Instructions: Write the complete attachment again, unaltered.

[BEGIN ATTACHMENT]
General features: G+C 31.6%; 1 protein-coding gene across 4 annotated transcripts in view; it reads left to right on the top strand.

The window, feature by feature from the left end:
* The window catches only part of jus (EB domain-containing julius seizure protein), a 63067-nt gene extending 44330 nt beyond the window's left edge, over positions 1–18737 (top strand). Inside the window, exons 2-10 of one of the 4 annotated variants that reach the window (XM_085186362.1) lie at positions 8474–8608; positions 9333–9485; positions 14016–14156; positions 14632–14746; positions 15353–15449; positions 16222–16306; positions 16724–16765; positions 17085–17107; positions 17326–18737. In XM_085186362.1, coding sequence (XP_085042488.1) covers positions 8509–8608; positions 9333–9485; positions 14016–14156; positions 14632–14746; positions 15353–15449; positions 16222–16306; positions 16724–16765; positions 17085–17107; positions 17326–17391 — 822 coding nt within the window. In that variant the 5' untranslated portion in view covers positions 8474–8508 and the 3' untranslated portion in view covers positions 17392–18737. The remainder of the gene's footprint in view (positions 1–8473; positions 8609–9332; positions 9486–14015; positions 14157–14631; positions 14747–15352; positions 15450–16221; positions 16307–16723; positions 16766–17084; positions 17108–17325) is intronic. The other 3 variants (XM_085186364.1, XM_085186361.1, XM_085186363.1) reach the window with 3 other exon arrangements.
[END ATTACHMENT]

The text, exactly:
General features: G+C 31.6%; 1 protein-coding gene across 4 annotated transcripts in view; it reads left to right on the top strand.

The window, feature by feature from the left end:
* The window catches only part of jus (EB domain-containing julius seizure protein), a 63067-nt gene extending 44330 nt beyond the window's left edge, over positions 1–18737 (top strand). Inside the window, exons 2-10 of one of the 4 annotated variants that reach the window (XM_085186362.1) lie at positions 8474–8608; positions 9333–9485; positions 14016–14156; positions 14632–14746; positions 15353–15449; positions 16222–16306; positions 16724–16765; positions 17085–17107; positions 17326–18737. In XM_085186362.1, coding sequence (XP_085042488.1) covers positions 8509–8608; positions 9333–9485; positions 14016–14156; positions 14632–14746; positions 15353–15449; positions 16222–16306; positions 16724–16765; positions 17085–17107; positions 17326–17391 — 822 coding nt within the window. In that variant the 5' untranslated portion in view covers positions 8474–8508 and the 3' untranslated portion in view covers positions 17392–18737. The remainder of the gene's footprint in view (positions 1–8473; positions 8609–9332; positions 9486–14015; positions 14157–14631; positions 14747–15352; positions 15450–16221; positions 16307–16723; positions 16766–17084; positions 17108–17325) is intronic. The other 3 variants (XM_085186364.1, XM_085186361.1, XM_085186363.1) reach the window with 3 other exon arrangements.